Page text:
Home » Top News » N.H. Republicans slam Jon Huntsman’s push for illegals’ rights

N.H. Republicans slam Jon Huntsman’s push for illegals’ rights

May 21st, 2011 Top News

Former Utah Gov. Jon Huntsman — in New Hampshire this weekend to test the waters for a possible run for the 2012 GOP presidential nomination — is coming under fire from Granite State Republicans for supporting in-state tuition breaks for illegal immigrants in his home state.

Huntsman, who was slated to give the commencement address today at Southern New Hampshire University, supported a 2002 law in Utah that allows illegal immigrants to pay lower rates at state colleges if they graduate from a Utah high school or get a high school equivalency degree. The former governor, who recently stepped down as ambassador to China — a post he was appointed to by President Obama — battled his own party’s efforts to overturn the law in 2007.

“I’m going to fight it,” Huntsman told the Associated Press at the time, referring to a GOP lawmaker’s effort to repeal the controversial law. Huntsman also said he would “very seriously consider vetoing” a repeal, according to the AP.

Republican New Hampshire state Rep. Andrew Manuse called Huntsman’s support for the law “exceptionally bothersome and worrisome.”

“The idea that this progressive concept, which is really just socialism, is still around, is disturbing,” Manuse told the Herald. “Anyone who thinks it would get them votes in the Republican party is out of their mind.”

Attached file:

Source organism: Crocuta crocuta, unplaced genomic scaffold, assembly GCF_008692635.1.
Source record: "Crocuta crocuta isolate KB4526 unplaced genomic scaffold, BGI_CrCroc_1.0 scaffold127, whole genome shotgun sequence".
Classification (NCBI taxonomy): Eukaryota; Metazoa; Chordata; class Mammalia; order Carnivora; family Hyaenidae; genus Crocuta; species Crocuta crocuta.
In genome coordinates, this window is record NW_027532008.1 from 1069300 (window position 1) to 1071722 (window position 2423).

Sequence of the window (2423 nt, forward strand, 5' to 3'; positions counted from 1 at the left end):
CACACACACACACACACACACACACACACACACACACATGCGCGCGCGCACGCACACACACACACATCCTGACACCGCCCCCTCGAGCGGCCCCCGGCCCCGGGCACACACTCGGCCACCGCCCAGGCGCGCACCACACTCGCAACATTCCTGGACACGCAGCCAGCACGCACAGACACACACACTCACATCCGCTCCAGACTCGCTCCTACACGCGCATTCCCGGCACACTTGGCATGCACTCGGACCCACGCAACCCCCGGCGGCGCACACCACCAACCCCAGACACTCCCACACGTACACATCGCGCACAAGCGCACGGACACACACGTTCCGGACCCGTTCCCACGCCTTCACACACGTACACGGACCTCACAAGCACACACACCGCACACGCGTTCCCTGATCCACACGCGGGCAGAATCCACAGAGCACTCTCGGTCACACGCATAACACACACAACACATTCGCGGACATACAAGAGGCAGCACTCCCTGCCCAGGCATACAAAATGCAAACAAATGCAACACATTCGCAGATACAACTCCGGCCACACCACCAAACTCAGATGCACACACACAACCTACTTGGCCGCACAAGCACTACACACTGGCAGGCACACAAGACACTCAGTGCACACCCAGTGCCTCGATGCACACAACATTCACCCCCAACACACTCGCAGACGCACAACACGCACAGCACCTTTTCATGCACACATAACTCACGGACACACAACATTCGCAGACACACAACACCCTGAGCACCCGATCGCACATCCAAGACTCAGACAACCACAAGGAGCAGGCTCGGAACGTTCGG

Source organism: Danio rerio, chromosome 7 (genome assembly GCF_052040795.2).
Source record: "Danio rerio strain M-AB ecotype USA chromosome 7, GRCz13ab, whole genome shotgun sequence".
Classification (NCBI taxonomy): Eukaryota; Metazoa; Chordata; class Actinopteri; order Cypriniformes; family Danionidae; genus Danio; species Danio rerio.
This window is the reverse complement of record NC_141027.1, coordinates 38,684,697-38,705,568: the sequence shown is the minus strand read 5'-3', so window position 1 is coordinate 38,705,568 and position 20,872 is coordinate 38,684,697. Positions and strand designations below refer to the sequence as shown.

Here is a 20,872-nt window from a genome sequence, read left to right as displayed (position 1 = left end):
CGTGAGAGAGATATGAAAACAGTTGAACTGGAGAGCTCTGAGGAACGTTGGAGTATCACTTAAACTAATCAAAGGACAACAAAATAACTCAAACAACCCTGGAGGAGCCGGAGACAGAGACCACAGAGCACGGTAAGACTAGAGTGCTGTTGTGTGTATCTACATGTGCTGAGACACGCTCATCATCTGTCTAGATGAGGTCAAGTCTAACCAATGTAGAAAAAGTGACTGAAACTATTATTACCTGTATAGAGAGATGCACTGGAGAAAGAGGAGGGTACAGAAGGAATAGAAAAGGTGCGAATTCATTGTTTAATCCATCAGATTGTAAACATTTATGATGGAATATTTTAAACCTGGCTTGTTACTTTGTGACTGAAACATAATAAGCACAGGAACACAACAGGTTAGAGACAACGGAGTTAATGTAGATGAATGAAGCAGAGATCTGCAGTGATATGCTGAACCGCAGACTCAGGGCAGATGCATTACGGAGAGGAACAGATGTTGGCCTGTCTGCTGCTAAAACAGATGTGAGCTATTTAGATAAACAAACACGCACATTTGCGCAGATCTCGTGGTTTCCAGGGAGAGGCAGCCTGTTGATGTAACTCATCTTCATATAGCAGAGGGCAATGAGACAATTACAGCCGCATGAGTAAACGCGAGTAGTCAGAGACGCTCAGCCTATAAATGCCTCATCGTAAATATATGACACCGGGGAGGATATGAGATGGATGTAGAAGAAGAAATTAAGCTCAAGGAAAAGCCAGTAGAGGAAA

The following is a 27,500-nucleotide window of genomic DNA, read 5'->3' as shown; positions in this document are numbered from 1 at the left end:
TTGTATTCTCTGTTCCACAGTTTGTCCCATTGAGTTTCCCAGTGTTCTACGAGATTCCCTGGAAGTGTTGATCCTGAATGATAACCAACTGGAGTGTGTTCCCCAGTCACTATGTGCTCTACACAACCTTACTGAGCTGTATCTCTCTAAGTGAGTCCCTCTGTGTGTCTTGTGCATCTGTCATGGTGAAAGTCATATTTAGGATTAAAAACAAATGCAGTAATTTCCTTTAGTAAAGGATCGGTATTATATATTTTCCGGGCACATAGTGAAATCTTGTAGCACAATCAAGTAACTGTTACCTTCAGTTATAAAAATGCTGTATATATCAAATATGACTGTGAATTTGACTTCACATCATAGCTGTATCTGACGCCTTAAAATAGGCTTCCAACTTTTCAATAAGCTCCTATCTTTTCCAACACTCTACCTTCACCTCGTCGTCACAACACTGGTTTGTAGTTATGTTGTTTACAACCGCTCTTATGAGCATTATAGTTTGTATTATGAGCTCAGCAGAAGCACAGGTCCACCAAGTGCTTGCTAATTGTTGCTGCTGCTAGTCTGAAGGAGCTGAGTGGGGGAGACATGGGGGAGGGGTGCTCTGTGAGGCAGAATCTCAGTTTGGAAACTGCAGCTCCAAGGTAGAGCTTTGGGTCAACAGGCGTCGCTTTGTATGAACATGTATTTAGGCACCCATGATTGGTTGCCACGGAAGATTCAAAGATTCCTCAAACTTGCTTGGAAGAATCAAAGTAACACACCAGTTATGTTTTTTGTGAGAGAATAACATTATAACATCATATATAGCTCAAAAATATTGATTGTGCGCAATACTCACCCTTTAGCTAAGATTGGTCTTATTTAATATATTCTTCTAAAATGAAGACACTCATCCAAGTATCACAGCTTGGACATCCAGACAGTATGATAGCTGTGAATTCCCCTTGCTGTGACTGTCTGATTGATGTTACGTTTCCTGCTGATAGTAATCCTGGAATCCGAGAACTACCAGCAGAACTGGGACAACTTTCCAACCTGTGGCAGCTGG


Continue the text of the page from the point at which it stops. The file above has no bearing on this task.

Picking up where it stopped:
Huntsman spokesman Tim Miller declined to comment on the in-state tuition issue, but said Granite Staters should research his record in Utah.

“I think he’s got a record that will appeal to conservatives,” Miller said.

Huntsman, a former businessman who appears to be gearing up to challenge GOP front-runner Mitt Romney, is in the midst of a five-day swing through New Hampshire. He’s also facing scrutiny for supporting Obama’s stimulus program, a cap-and-trade system to reduce carbon emissions and a “path to citizenship” for illegals.

“I think these positions certainly set him apart from most others in the (GOP) field,” said Josh Dorner, spokesman for the Center for American Progress Action Fund, a liberal Washington, D.C.-based nonprofit. “We want to make sure that everyone is aware of some of the really important progressive issues in his past … which we think are something to be proud of.”

Huntsman also is facing questions from Republicans regarding his ambassadorship to China.

“One of the most damaging things to him … is that he served in the Obama administration,” said Andrew Hemingway of the Republican Liberty Caucus in New Hampshire. “That is a really hard thing for a lot of people.”

But, Hemingway added: “He definitely has a niche in this primary field. It could be really interesting to see.”